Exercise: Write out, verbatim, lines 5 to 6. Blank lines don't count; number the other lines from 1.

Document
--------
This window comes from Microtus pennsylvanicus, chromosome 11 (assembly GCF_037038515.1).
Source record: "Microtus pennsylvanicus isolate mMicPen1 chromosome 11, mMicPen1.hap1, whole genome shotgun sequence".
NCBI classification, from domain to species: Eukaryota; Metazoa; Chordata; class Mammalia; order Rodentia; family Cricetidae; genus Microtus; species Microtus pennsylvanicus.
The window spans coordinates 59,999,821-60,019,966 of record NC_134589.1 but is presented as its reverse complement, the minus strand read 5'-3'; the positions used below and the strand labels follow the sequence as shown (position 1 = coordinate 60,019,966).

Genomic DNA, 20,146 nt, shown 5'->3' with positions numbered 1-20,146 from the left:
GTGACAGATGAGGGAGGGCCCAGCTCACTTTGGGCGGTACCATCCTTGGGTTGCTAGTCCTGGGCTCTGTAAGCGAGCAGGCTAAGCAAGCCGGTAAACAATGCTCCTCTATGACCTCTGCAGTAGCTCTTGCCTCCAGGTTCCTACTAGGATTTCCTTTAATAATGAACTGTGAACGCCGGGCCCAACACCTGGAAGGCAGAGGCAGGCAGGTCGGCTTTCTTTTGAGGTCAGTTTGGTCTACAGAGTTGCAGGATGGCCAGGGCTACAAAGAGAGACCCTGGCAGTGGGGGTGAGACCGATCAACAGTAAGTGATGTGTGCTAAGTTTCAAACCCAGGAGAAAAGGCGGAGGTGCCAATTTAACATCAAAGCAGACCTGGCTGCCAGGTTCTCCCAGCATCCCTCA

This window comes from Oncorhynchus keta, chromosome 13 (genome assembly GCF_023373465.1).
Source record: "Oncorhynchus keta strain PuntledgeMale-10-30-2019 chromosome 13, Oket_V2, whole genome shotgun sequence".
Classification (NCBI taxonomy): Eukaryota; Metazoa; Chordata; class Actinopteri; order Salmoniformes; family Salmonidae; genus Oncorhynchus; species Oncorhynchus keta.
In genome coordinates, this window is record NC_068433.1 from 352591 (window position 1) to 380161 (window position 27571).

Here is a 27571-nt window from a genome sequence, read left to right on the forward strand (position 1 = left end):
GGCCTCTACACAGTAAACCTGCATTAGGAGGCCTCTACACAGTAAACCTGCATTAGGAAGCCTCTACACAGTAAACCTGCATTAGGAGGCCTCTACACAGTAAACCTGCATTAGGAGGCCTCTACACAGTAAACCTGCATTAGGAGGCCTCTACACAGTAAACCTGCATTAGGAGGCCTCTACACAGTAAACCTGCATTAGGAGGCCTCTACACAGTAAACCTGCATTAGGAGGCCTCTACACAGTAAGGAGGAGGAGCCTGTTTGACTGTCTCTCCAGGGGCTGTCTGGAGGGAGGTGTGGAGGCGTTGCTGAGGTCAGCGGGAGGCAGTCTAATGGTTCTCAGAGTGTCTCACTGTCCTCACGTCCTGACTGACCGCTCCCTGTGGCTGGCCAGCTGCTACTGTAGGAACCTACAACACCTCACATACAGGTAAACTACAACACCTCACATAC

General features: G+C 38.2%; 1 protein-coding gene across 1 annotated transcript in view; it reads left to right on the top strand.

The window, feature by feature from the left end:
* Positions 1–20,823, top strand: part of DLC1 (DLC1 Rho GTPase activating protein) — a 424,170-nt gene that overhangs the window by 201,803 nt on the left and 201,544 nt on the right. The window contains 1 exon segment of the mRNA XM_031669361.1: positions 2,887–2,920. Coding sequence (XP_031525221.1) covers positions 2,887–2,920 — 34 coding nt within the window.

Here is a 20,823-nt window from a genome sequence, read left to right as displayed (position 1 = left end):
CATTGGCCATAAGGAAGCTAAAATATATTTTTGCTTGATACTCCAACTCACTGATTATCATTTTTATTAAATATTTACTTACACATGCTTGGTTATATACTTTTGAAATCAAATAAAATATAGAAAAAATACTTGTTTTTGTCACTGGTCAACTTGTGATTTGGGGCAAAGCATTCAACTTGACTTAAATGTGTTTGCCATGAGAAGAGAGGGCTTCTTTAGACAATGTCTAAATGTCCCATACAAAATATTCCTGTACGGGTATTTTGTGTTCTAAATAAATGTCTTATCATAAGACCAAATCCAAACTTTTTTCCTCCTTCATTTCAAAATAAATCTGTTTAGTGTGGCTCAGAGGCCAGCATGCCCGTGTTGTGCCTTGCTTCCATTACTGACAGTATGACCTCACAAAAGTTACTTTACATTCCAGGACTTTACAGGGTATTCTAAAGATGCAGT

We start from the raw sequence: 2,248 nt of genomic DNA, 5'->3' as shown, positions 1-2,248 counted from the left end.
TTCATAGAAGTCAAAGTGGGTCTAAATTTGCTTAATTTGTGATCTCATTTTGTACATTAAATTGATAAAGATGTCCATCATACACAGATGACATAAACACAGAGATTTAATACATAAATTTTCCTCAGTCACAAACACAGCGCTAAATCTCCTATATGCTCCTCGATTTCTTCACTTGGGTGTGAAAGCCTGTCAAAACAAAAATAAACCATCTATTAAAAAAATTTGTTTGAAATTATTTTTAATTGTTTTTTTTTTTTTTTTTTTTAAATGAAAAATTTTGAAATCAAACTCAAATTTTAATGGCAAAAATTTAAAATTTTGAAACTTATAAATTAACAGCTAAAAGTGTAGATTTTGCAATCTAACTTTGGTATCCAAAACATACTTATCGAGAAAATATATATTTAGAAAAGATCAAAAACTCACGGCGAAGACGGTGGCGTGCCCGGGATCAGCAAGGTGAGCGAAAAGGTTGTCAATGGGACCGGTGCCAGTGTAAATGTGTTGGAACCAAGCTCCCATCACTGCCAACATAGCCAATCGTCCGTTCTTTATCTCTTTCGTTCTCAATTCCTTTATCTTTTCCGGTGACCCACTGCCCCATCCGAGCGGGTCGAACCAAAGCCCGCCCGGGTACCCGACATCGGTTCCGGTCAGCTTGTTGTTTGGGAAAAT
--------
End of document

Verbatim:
Genomic DNA, 20,146 nt, shown 5'->3' with positions numbered 1-20,146 from the left:
GTGACAGATGAGGGAGGGCCCAGCTCACTTTGGGCGGTACCATCCTTGGGTTGCTAGTCCTGGGCTCTGTAAGCGAGCAGGCTAAGCAAGCCGGTAAACAATGCTCCTCTATGACCTCTGCAGTAGCTCTTGCCTCCAGGTTCCTACTAGGATTTCCTTTAATAATGAACTGTGAACGCCGGGCCCAACACCTGGAAGGCAGAGGCAGGCAGGTCGGCTTTCTTTTGAGGTCAGTTTGGTCTACAGAGTTGCAGGATGGCCAGGGCTACAAAGAGAGACCCTGGCAGTGGGGGTGAGACCGATCAACAGTAAGTGATGTGTGCTAAGTTTCAAACCCAGGAGAAAAGGCGGAGGTGCCAATTTAACATCAAAGCAGACCTGGCTGCCAGGTTCTCCCAGCATCCCTCA